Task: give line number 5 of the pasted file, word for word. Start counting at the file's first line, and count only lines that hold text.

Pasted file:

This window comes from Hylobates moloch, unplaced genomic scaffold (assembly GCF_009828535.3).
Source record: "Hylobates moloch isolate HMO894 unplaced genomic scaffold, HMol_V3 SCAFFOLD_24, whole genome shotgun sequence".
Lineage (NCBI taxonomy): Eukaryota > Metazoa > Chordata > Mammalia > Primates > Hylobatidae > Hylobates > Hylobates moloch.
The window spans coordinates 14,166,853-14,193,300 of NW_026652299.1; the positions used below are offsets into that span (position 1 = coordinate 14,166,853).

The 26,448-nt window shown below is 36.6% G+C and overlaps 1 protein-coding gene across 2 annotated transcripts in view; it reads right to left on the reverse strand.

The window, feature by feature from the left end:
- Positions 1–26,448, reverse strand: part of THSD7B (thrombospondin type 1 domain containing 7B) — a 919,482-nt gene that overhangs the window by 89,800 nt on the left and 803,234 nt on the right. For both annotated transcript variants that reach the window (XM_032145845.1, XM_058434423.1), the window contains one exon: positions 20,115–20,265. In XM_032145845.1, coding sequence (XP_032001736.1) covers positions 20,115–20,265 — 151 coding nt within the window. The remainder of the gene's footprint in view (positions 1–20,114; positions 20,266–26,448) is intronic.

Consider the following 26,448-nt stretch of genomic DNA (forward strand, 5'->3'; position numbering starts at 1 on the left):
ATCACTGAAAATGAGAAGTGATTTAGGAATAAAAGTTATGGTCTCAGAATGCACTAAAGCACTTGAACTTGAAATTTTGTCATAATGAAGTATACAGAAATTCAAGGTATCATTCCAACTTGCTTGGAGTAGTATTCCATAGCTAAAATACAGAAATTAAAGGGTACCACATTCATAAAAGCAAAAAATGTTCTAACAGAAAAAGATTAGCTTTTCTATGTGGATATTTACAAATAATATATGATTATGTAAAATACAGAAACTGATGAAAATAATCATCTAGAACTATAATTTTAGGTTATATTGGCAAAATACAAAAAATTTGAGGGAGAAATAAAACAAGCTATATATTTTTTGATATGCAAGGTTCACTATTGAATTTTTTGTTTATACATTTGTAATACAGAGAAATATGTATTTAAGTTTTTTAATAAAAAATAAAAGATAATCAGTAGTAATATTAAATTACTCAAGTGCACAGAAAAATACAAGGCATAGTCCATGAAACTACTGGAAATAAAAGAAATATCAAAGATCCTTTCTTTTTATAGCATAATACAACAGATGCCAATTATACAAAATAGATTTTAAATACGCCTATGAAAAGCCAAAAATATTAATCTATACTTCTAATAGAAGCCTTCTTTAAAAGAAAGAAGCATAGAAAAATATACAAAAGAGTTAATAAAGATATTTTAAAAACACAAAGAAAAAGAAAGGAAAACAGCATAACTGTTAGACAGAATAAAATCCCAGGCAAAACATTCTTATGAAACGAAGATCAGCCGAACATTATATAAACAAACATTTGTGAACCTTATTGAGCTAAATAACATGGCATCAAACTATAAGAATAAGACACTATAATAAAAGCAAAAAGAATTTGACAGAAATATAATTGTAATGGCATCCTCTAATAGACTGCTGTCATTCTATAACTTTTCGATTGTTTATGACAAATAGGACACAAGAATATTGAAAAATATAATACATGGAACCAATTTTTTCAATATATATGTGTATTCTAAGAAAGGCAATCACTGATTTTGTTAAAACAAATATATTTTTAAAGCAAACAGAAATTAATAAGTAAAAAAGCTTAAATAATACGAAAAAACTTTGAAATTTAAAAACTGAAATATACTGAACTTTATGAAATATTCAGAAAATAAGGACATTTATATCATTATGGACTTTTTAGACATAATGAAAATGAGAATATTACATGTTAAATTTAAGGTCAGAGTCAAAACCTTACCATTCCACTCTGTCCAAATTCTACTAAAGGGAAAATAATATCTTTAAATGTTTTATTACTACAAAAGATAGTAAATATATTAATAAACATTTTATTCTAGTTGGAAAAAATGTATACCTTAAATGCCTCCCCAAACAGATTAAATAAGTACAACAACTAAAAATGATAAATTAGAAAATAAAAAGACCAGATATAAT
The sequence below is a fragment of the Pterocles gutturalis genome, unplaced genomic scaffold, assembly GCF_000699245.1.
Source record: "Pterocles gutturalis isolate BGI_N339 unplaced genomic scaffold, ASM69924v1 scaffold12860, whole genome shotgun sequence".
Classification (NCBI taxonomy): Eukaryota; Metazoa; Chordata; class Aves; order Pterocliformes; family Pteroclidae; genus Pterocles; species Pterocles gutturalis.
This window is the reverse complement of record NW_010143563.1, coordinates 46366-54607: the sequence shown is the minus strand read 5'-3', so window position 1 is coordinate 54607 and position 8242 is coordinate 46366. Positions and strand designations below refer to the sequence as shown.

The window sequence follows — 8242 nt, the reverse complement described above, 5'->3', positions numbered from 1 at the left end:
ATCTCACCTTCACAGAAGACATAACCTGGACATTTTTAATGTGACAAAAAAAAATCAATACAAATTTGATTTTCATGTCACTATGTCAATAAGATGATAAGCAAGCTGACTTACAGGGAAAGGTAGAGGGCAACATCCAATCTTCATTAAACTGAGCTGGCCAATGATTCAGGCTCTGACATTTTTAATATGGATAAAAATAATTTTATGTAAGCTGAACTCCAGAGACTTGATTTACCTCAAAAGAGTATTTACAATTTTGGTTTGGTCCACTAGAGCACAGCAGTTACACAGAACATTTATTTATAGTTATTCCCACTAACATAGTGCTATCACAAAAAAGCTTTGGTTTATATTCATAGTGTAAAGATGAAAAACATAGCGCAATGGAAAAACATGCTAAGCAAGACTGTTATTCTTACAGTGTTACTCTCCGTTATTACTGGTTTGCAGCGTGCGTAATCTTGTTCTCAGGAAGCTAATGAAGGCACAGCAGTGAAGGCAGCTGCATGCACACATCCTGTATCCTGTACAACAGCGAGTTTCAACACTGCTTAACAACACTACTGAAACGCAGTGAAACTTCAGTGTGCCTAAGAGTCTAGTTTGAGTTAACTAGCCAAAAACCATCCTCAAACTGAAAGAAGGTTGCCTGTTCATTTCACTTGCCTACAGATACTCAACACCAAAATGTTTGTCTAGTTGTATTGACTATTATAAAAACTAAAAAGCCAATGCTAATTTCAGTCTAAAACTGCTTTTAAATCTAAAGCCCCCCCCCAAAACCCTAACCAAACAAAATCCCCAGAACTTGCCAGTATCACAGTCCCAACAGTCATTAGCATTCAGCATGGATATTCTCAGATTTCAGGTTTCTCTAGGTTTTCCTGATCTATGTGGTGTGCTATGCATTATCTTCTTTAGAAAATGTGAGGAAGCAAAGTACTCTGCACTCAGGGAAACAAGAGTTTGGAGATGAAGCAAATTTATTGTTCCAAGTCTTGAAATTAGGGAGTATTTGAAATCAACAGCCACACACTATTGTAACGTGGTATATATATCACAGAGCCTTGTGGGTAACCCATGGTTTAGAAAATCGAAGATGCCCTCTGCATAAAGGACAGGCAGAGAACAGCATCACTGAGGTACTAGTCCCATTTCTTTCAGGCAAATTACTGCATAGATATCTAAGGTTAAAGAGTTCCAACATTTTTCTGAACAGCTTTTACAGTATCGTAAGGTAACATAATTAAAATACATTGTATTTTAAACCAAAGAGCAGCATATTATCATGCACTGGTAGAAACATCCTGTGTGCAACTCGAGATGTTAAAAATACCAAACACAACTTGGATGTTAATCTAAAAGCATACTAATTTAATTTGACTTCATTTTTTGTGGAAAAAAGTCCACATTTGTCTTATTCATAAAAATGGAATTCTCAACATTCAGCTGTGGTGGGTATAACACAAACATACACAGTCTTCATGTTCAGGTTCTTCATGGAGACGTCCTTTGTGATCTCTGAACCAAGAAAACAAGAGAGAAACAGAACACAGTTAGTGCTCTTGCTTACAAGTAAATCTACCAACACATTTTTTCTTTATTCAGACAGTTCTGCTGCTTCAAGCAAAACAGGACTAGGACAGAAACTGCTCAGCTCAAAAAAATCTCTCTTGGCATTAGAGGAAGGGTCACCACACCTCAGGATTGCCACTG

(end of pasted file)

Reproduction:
The 26,448-nt window shown below is 36.6% G+C and overlaps 1 protein-coding gene across 2 annotated transcripts in view; it reads right to left on the reverse strand.